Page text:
US court fines Chinese vitamin producers for price fixing

Companies found to have colluded over several years to raise prices on the US market

In a first of its kind US antitrust case against a Chinese drug company, a US court has fined North China Pharmaceutical (NCP) US$162m for price fixing. Two other Chinese Vitamin C manufacturers, Weisheng Pharmaceutical and China Pharmaceutical, who were also named in the lawsuit, have settled the case out of court by offering to pay an agreed $22.5m.

NCP is China's fourth largest vitamin and antibiotic suppliers. It currently produces more than 430 kinds of antibiotics, semi-synthetic antibiotics, pharmaceutical intermediates, vitamins, biotechnology products, veterinary and nutraceuticals, both in bulk and as finished products.

The Brooklyn Federal Court ruled in late March that NCP and its affiliate Hebei Welcome Pharmaceutical must pay $162m in fines, after finding that they colluded to raise prices for vitamin C exports to the US market.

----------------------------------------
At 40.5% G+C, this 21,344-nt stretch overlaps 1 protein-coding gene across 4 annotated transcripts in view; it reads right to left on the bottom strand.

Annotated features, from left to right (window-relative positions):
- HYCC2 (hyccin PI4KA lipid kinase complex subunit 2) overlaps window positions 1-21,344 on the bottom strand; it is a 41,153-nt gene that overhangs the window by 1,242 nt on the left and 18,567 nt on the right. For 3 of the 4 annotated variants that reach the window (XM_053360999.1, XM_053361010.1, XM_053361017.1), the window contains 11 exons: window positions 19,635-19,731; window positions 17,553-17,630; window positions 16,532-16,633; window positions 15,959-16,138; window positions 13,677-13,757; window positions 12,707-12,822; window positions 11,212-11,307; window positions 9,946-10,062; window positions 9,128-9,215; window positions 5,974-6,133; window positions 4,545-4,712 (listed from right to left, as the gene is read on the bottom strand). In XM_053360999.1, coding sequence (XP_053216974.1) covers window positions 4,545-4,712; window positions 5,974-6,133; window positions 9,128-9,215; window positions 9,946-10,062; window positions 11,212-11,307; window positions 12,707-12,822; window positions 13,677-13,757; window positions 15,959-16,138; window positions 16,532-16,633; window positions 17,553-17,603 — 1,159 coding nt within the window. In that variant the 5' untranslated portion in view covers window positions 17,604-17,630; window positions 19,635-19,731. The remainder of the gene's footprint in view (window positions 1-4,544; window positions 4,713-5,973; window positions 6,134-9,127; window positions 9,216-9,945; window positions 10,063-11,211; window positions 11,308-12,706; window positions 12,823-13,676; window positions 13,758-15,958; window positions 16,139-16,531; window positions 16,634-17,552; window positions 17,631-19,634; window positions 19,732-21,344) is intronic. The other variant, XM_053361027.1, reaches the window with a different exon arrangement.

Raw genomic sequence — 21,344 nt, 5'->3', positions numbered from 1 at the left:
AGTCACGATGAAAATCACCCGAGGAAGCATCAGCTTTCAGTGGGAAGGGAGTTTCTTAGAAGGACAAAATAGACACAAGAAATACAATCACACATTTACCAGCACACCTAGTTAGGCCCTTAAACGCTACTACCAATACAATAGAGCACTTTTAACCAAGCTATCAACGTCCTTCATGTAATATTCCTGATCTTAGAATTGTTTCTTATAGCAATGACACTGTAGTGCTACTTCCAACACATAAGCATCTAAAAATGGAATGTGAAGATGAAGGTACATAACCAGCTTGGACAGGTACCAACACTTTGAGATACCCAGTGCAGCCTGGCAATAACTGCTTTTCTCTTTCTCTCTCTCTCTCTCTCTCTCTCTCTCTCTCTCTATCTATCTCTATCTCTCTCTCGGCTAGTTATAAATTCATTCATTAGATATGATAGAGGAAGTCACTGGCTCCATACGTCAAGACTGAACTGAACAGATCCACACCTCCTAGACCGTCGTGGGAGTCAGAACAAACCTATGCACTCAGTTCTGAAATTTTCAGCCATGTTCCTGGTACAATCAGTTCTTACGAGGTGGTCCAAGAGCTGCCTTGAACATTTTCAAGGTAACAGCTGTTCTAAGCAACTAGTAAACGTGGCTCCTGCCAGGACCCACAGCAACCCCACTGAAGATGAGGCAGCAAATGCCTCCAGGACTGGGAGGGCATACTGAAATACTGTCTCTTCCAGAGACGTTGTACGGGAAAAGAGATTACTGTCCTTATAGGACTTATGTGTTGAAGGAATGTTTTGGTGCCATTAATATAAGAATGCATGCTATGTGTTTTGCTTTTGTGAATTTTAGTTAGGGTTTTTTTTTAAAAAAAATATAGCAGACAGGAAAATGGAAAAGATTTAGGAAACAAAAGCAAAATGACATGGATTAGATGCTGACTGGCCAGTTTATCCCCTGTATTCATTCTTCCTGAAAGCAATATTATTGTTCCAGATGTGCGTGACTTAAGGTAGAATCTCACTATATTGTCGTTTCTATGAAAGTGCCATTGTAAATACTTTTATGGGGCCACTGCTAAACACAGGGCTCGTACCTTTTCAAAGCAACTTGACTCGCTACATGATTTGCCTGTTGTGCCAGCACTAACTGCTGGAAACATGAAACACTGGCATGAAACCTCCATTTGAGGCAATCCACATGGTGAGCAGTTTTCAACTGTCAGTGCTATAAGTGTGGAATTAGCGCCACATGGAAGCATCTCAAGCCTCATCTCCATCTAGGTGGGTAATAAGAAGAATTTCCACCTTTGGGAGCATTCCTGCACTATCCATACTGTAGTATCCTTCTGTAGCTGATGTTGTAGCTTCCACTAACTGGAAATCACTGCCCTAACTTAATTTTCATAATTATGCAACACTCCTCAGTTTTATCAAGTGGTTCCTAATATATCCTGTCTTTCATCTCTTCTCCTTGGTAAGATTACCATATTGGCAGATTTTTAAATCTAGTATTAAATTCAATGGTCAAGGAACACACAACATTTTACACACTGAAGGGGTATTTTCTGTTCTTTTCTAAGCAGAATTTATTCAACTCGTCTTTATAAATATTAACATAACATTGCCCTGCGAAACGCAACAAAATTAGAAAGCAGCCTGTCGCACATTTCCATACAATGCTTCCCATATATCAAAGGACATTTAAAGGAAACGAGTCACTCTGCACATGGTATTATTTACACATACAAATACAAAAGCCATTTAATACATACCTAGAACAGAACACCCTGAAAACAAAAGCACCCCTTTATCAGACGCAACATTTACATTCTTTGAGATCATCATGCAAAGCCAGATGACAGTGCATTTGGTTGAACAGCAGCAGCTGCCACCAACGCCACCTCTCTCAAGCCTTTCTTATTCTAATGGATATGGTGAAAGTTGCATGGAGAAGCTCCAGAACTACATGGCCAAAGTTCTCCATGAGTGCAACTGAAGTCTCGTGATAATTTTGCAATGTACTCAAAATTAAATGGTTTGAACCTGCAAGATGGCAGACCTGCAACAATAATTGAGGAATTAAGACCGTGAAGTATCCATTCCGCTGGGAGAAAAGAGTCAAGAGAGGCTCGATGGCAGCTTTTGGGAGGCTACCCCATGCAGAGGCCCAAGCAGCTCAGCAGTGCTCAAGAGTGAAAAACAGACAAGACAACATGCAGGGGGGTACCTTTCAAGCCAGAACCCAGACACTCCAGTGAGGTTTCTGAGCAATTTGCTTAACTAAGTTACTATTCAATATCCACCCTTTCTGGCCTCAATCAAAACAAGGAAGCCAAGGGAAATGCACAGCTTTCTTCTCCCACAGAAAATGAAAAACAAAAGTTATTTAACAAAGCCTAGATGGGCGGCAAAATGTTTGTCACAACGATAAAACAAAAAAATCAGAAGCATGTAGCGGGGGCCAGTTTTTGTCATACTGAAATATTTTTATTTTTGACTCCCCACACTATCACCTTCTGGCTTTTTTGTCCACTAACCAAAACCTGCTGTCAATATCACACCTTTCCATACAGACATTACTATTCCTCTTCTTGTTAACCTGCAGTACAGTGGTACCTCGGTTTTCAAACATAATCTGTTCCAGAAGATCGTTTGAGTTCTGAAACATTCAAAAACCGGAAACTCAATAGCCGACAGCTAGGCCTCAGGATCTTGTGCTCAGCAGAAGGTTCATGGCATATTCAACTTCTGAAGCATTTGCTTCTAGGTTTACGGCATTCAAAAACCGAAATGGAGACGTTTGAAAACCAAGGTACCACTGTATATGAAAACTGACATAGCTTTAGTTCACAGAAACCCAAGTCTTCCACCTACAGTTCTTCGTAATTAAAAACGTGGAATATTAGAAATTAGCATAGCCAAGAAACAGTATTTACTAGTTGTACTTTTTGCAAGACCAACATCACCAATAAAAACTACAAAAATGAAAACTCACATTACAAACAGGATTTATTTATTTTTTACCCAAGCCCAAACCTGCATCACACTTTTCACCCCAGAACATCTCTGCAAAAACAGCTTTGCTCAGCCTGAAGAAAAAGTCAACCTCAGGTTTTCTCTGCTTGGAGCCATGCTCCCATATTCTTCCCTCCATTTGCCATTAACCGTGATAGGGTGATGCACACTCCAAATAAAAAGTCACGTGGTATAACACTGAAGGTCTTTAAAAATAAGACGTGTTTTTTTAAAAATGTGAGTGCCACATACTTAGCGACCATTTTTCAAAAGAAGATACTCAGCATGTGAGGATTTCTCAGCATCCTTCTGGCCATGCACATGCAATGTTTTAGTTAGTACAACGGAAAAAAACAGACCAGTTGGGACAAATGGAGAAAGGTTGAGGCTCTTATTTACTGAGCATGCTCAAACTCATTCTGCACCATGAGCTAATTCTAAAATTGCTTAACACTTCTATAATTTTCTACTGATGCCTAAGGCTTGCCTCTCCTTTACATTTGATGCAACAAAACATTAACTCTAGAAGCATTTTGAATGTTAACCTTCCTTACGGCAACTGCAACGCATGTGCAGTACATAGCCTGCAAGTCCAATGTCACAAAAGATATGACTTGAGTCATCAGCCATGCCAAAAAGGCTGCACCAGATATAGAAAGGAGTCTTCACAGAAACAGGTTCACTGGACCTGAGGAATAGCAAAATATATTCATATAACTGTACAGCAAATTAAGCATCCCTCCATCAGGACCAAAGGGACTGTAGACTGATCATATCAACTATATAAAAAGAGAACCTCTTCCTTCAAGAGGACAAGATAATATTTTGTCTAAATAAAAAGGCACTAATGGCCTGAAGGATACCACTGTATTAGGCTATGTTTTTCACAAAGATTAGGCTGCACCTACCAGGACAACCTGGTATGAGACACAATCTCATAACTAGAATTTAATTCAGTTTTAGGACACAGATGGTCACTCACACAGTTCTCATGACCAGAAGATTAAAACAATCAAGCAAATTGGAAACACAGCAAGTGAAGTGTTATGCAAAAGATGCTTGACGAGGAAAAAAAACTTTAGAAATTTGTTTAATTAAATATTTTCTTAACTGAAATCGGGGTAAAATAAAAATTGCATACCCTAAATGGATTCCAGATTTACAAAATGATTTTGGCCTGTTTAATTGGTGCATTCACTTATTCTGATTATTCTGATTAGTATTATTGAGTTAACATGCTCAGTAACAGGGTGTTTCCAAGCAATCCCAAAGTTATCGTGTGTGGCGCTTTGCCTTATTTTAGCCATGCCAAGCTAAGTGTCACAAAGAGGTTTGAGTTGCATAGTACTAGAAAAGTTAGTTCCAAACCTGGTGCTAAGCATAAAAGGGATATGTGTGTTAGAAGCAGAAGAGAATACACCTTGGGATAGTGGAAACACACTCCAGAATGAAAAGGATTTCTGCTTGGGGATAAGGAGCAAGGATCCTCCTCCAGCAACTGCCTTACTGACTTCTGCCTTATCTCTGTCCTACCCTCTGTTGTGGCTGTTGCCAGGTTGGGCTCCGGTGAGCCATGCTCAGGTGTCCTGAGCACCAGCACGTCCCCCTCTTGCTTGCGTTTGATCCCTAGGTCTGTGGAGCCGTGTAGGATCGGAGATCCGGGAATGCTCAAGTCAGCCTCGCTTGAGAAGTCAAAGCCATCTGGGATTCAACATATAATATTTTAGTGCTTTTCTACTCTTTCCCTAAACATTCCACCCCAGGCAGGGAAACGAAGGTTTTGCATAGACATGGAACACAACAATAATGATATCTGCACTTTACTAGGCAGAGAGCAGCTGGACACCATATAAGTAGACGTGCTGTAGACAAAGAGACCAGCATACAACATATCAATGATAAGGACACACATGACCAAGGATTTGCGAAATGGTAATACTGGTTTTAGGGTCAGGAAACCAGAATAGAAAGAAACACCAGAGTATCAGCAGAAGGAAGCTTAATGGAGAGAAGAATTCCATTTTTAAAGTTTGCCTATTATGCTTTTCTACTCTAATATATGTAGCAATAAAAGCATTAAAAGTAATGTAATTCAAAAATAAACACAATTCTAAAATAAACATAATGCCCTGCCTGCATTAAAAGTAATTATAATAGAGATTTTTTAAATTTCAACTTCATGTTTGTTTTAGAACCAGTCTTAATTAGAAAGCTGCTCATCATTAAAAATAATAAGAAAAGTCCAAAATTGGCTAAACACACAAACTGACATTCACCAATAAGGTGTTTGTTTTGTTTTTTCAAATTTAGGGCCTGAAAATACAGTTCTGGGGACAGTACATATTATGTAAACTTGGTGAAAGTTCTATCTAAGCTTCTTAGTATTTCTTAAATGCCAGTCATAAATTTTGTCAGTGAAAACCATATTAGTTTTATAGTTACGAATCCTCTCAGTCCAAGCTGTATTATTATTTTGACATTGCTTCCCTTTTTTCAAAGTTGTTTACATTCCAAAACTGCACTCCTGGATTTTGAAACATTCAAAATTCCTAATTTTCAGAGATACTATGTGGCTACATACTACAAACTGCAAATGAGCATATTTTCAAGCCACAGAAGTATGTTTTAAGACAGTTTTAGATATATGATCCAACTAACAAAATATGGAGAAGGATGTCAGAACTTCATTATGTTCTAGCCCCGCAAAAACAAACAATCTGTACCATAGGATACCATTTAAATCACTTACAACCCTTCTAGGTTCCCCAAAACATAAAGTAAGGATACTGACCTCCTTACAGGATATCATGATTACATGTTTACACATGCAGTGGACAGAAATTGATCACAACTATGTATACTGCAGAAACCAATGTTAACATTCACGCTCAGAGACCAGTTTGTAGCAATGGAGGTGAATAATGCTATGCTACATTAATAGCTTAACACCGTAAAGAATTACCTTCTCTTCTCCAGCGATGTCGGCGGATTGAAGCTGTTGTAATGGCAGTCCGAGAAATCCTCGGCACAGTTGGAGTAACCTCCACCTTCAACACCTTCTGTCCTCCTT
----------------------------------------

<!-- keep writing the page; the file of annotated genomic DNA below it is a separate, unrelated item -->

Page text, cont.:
The lawsuit accused them of working together to raise prices in the US from $2.5/kg to $15/kg, for several years. NCP has said that it will appeal against the fines.

Xie Yongfa, an official with the Hebei provincial department of commerce, said trade protectionism in the US has been rising in recent years, with more antidumping cases lodged against Chinese goods. Shen Danyang, a spokesman for China’s Ministry of Commerce, added that the firms did not violate any laws since they were in line with Chinese legislation.

The raw vitamins sold by the Chinese exporters were used in the US as an ingredient in food and beverage products, consumer vitamin supplements and animal products, according to the plaintiffs.